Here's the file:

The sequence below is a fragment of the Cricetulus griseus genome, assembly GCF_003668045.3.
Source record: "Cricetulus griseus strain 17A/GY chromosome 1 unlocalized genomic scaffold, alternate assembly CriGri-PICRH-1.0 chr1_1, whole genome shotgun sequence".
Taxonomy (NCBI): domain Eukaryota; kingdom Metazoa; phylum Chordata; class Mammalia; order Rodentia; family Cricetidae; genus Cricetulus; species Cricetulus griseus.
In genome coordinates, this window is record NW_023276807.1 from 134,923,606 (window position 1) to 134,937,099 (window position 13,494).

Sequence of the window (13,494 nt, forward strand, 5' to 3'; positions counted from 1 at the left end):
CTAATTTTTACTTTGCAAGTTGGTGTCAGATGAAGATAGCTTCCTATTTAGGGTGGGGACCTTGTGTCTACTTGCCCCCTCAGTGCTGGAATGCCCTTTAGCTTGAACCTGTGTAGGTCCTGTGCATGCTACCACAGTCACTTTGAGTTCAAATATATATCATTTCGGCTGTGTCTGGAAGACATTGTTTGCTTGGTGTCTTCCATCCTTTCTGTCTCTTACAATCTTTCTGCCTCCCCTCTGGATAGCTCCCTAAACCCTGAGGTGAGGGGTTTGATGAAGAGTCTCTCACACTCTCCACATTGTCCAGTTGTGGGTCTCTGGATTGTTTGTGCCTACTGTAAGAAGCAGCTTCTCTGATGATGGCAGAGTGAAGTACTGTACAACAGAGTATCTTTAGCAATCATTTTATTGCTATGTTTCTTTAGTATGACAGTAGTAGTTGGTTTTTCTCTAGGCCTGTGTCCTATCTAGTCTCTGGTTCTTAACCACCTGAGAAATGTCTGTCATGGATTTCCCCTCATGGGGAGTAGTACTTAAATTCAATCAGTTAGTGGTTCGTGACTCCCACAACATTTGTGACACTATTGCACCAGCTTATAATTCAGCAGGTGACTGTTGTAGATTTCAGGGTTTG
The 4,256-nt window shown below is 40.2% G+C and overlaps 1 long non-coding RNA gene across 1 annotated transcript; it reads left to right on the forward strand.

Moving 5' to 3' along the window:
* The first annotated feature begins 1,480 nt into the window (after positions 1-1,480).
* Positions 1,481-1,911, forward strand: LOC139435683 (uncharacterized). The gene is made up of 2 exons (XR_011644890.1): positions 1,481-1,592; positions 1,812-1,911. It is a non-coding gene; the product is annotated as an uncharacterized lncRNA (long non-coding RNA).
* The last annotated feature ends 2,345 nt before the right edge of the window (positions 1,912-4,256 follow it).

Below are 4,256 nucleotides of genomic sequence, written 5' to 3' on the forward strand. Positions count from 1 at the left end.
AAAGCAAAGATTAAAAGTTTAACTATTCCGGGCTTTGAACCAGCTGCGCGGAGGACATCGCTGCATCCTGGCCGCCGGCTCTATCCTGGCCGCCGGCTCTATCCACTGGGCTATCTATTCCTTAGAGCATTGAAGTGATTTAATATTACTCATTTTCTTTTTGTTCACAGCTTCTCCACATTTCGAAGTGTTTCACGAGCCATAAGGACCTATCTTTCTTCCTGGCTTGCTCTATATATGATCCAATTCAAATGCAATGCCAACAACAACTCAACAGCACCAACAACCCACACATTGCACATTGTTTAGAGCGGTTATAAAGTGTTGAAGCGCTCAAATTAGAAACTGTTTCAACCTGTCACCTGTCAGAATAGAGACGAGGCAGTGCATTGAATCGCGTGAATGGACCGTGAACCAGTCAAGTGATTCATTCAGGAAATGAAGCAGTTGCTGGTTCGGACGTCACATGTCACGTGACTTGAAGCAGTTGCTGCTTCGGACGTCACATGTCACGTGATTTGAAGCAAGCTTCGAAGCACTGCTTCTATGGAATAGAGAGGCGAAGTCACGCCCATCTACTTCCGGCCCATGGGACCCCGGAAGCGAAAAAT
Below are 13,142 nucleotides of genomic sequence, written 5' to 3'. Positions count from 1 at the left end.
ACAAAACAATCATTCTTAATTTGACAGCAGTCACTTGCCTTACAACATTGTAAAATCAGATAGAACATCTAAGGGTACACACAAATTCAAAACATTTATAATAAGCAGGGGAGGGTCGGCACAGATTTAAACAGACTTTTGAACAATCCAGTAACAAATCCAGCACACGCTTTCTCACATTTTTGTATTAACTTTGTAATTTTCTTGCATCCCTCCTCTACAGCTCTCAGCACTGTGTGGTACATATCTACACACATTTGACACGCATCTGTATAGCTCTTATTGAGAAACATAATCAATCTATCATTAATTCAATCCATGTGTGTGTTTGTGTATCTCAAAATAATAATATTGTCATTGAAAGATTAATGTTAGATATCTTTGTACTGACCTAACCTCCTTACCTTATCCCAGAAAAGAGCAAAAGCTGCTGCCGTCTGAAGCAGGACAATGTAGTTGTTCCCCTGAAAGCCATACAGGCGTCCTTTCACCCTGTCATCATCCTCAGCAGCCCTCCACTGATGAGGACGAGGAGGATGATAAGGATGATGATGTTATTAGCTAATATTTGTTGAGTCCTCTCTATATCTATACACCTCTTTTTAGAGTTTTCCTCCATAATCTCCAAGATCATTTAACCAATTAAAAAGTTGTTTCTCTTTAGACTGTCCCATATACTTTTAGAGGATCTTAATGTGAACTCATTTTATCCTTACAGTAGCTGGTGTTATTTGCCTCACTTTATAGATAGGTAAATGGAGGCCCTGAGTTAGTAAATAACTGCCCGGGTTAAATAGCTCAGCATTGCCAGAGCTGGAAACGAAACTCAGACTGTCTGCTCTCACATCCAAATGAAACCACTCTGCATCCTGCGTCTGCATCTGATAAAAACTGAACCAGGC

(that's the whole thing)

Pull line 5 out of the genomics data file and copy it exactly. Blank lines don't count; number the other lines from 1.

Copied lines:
Sequence of the window (13,494 nt, forward strand, 5' to 3'; positions counted from 1 at the left end):